Dog Digs Up Purple Heart, Returns it to Vet's Family After 25 Years
It's a doggone miracle: A Purple Heart that went missing 25 years ago has been returned to the family of a Colorado veteran – all thanks to a dog named Smuckers.
Back in 2004, the Labrador-golden retriever mix dug up the medal in her owners’ backyard in Denver. This weekend, the Purple Heart finally made its way back to the family of its recipient, Korean War veteran Richmond L. Litman.
The medal was tied to Smuckers’ collar and presented to Litman’s daughter, Leatra Plick, in a ceremony at Fort Logan National Cemetery, where Litman is buried.
“It’s a miracle […] it’s a God-sent miracle,” Plick said.
There’s no word on how the medal ended up in Smuckers’ owners’ backyard.
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About 25 years ago, the medal was mysteriously lost. Smuckers dug it up in the backyard of the Dexter Street home of her masters, Steve Jankousky and Tom Unterwagner, in 2004. But it would take 11 years for the medal to finally find its way back to the Litman family.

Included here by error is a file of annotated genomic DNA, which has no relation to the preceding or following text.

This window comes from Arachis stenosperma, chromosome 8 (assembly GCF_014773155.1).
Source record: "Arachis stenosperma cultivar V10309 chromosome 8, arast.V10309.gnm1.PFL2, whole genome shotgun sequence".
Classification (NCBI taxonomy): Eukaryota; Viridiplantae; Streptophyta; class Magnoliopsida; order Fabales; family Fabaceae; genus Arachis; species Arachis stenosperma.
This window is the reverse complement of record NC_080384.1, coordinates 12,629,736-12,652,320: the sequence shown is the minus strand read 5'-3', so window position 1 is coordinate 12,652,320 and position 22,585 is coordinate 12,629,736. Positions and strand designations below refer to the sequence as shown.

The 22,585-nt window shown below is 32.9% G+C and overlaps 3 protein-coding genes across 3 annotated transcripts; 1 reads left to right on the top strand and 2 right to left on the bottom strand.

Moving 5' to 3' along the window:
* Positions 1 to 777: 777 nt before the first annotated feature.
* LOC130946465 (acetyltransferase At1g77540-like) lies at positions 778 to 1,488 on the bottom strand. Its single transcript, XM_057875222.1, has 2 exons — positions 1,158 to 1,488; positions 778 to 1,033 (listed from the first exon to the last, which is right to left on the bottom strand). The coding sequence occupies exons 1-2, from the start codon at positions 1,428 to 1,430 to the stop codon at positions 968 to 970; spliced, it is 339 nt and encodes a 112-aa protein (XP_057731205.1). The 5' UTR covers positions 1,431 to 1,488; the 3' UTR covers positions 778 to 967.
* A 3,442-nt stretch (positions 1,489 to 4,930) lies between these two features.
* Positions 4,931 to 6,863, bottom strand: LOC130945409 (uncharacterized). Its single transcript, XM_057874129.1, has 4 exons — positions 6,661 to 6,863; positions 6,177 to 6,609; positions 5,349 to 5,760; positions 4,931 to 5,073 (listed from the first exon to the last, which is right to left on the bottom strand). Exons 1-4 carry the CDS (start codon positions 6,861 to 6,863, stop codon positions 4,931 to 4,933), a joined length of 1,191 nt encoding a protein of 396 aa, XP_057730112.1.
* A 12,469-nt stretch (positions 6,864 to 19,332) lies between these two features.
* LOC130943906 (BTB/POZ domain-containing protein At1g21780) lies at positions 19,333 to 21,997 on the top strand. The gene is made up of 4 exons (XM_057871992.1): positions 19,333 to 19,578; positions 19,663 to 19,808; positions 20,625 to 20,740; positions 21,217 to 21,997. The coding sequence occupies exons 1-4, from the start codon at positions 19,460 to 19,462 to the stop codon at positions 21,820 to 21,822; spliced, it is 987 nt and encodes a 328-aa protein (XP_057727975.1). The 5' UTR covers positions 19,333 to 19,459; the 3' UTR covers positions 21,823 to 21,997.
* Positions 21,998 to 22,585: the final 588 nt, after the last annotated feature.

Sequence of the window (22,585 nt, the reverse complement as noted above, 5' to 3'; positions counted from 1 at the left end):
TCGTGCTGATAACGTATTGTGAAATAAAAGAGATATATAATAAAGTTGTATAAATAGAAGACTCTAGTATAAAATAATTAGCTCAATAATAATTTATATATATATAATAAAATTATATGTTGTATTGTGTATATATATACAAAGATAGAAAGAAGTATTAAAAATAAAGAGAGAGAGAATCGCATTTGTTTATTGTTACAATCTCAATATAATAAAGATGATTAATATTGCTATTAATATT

Jankousky and Unterwagner initially called several people with the last name Litman, hoping to find him or his family. But it wasn't until 11 years later that they saw an article about a Vermont group called Purple Hearts Reunited and contacted its founder, combat-wounded veteran Zachariah Fike.
Within 24 hours after a story appeared about the medal, Plick called Fike to claim it.
The ceremony also was sponsored by the Military Order of the Purple Heart. The group has reunited 150 medals with service members or their families or local museums.
Litman enlisted in the U.S. Army in 1948 and was wounded Sept. 18, 1950, in South Korea. How the medal came to be buried in a yard four blocks from his home remains a mystery.
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